Earlier this summer, Trusaic discussed an equal pay case brought by a psychology professor against the University of Oregon. In Freyd v. University of Oregon, Professor Jennifer Freyd, a well-respected scholar with over thirty years’ experience, sued on the basis that at least four other male professors in her same department received higher pay. The outcome of that case is still pending. On October 1, 2020, an analysis in the American Bar Association reviewed a series of recent equal pay lawsuits brought by professors, which the article claims “has shined a light on [the] academic compensation process.” Now, a new report by the New York Times reveals another data point in what appears to be a pay discrimination reckoning for institutions of higher learning.
According to the New York Times, five female professors sued Rutgers University on October 14, 2020, claiming unequal pay on the basis of gender. As the Times notes, Rutgers is the same university at which the late Justice Ruth Bader Ginsburg taught prior to taking the bench, and where she was part of a group that challenged Rutgers’ compensation policies. Ginsburg and her peers, observed the Times, “[won] a settlement that earned the women substantial raises.”
Fast forward to the present, and what stands out in the Times’ reporting is how the current suit against Rutgers mirrors the past. Despite significant academic accomplishments, the professors allege they are nonetheless paid “tens of thousands of dollars a year less than male peers with similar qualifications.” Still, the university says it is “committed to pay equity.”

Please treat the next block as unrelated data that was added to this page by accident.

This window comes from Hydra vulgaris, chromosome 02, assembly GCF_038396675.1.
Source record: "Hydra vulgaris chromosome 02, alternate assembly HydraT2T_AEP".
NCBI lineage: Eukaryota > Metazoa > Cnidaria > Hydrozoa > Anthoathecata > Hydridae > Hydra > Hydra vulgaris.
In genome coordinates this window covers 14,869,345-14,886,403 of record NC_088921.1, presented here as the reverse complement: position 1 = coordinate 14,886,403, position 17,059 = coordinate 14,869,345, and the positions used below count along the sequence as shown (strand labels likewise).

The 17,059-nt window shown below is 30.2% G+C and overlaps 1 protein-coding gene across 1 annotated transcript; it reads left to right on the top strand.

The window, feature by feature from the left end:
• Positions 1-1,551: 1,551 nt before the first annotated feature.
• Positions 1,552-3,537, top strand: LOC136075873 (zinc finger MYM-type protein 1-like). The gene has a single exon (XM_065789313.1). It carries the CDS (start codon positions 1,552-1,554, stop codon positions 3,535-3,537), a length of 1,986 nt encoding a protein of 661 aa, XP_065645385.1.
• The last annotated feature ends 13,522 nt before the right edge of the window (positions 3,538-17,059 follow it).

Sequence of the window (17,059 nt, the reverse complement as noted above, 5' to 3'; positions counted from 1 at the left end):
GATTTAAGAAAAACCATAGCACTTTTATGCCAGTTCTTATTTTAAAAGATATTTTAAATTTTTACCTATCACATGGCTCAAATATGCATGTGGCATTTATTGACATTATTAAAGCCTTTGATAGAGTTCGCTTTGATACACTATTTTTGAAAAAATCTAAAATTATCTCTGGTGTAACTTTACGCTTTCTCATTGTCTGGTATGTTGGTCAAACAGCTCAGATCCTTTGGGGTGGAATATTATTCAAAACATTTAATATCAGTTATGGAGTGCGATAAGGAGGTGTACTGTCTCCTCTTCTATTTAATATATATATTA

While we cannot know the outcome at this early stage of the Rutgers professors’ claims, their suit will no doubt call into question the university’s commitment to pay equity. For other universities, as well as businesses, non-profits, and public entities, the costs of ignoring pay equity are high. Yet, there are steps that can be taken now in order to be proactive. Experts across the human capital, legal services, and business intelligence industries recommend a pay equity audit as a critical tool in an employer’s risk management tool belt. A pay equity audit provides actionable intelligence to be proactive in addressing internal inequities with respect to diversity, equity, inclusion, and access (DEI&A).
Not sure how to get started? Let Trusaic provide your organization with a free Pay Gap Assessment, which can be conducted confidentially and includes monthly DEI&A analytics.
Organizations looking to disclose pay equity, diversity, and inclusion data information should do so within an ESG reporting framework. Download our white paper, DEI in ESG Reporting to learn about the different standards you can leverage for sharing your progress.